Sept. 12: Urgent quarantine recommendations

Dear Spartan Community,

New quarantine recommendations have been issued by the Ingham County Health Department for all local Michigan State University students due to an alarming surge in COVID-19 cases.

The health department strongly recommends all local MSU students immediately self-quarantine in their campus-area home or residence hall for two weeks. There are exceptions for attending in-person instruction, labs and intercollegiate athletic training; for work; or to obtain food, medicine, medical care or supplies to sustain or protect life that are unable to be delivered. These recommendations could become part of a mandatory emergency order, should the spread of the coronavirus continue at its current rate.

This is a serious development, and MSU is committed to doing everything possible to prevent the spread of COVID-19. According to the health department, positive test cases linked to MSU now total at least 342 since Aug. 24, when students began returning to the community in greater numbers. That compares to 23 positive cases related to MSU in the three weeks before that.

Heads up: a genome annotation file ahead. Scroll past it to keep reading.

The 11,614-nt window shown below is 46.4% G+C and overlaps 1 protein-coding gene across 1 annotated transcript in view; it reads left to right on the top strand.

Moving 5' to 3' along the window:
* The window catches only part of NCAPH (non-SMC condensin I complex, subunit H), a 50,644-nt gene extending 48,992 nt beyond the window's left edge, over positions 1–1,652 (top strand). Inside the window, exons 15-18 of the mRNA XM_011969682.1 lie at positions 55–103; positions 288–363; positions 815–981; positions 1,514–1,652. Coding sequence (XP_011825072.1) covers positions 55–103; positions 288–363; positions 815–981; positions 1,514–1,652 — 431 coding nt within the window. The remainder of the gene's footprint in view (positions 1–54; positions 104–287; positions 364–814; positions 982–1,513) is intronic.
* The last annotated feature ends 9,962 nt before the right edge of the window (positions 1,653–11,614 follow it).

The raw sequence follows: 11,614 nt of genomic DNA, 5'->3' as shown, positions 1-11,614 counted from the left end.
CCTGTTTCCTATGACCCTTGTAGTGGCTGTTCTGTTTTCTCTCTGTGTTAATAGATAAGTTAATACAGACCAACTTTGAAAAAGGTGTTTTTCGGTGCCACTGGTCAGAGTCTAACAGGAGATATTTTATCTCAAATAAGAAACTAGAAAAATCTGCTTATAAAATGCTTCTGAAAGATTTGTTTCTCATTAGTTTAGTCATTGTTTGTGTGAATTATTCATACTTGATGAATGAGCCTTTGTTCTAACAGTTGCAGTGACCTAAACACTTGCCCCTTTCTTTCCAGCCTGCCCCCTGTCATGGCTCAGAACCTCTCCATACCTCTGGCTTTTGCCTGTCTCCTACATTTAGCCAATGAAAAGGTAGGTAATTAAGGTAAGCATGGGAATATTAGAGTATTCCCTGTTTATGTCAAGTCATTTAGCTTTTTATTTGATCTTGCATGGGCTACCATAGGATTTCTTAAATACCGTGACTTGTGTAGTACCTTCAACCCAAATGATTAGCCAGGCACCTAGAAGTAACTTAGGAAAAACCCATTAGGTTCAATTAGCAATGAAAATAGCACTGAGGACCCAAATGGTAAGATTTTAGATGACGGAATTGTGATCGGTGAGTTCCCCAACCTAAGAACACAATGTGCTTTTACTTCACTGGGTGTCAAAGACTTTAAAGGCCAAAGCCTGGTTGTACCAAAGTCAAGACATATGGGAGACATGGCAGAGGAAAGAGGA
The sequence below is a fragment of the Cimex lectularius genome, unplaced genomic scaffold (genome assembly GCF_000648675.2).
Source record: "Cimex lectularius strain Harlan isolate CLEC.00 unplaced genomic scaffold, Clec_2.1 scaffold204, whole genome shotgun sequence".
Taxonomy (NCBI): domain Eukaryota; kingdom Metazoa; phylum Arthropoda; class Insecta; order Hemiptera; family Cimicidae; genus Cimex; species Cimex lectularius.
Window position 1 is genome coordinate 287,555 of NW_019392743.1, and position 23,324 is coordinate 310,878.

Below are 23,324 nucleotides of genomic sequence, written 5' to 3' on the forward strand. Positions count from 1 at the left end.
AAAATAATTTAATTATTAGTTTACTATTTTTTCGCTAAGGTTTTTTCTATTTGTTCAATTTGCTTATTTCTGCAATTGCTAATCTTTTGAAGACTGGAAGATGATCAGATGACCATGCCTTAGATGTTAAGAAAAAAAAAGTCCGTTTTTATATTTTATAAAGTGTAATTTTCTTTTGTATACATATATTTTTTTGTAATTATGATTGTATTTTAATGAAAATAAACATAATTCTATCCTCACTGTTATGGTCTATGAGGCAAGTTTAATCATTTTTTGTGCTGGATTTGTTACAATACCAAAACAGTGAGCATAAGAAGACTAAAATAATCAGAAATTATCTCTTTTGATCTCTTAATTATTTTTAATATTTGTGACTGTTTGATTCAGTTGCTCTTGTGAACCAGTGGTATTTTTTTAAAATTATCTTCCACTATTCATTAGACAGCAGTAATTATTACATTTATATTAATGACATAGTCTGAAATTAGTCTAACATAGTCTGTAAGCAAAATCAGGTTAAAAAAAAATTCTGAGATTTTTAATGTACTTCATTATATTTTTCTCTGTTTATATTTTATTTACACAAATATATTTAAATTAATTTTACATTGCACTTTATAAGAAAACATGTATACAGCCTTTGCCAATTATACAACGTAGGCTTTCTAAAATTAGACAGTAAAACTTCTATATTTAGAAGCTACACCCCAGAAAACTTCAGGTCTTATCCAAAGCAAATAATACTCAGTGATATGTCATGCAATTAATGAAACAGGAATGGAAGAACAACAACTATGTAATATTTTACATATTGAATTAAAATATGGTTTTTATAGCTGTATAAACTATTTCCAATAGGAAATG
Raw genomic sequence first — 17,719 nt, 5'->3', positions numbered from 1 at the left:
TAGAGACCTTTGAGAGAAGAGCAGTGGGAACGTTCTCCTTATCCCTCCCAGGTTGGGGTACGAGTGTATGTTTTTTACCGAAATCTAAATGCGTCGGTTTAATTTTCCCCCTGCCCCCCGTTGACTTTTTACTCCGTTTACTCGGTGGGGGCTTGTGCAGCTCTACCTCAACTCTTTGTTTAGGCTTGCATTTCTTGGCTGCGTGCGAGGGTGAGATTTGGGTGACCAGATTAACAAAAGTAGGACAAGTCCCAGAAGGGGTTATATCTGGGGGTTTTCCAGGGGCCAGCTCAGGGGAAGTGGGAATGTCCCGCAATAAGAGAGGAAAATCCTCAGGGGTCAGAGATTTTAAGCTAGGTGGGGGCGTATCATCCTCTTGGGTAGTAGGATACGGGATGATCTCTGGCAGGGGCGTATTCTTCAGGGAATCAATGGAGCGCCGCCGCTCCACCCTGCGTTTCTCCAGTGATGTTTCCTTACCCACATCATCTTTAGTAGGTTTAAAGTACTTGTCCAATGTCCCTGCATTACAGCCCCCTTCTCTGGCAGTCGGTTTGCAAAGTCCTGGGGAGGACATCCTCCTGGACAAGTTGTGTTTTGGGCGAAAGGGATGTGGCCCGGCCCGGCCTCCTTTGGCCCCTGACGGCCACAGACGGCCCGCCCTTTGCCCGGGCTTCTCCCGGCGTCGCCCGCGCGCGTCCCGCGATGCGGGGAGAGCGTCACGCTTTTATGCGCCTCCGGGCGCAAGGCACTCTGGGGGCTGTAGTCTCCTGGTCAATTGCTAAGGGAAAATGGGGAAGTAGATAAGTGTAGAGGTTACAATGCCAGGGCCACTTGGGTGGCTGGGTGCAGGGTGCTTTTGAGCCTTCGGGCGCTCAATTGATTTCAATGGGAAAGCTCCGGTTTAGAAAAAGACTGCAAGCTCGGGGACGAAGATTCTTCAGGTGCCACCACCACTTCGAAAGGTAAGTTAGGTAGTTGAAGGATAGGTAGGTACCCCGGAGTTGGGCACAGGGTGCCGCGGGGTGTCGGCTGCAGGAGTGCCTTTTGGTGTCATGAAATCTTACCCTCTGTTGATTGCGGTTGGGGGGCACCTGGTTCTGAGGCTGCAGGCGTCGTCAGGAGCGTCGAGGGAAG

At least a third of the new cases are associated with parties and social gatherings off campus, and some of those have been linked to fraternities and sororities. The health department plans to evaluate houses licensed for more than 10 unrelated people to determine if additional measures are warranted.

Student self-quarantine should last for 14 days, continuing until 11:59 p.m. Saturday, Sept. 26. Remember, any member of our community exhibiting signs of COVID-19 must seek immediate medical attention. If you are feeling ill or have tested positive for COVID-19 and have questions, contact MSU's COVID-19 Triage Hotline at 855-958-2678 or your primary health care provider.

The necessity of thoroughly observing safety precautions, including limiting gatherings and other social distancing, wearing face coverings and washing hands, has been emphasized many times in communications from the university and our local partners. Even with severely limited in-person teaching and learning on campus this fall, the MSU Community Compact remains in force, including its stipulations for behavior off campus and compliance with community health directives.

The compact includes consequences for violations, and the university is currently considering a number of interim suspensions from MSU for individuals who have repeatedly violated the community compact.

All of us are responsible not only for our own health but also for that of the community, especially its most vulnerable members. More than 6,500 Michigan residents have already died from COVID-19. Further, what happens right now will significantly influence decisions on how much of the spring semester will be conducted in person or remotely.

We all have a role to play in preventing the spread of the virus. This recommendation from the health department is another tool to help us do that. Do your part: Wear face coverings, practice physical distancing and avoid gatherings. Together, we can halt this threat to the community’s safety.

Sincerely,

David Weismantel, M.D., M.S.
University Physician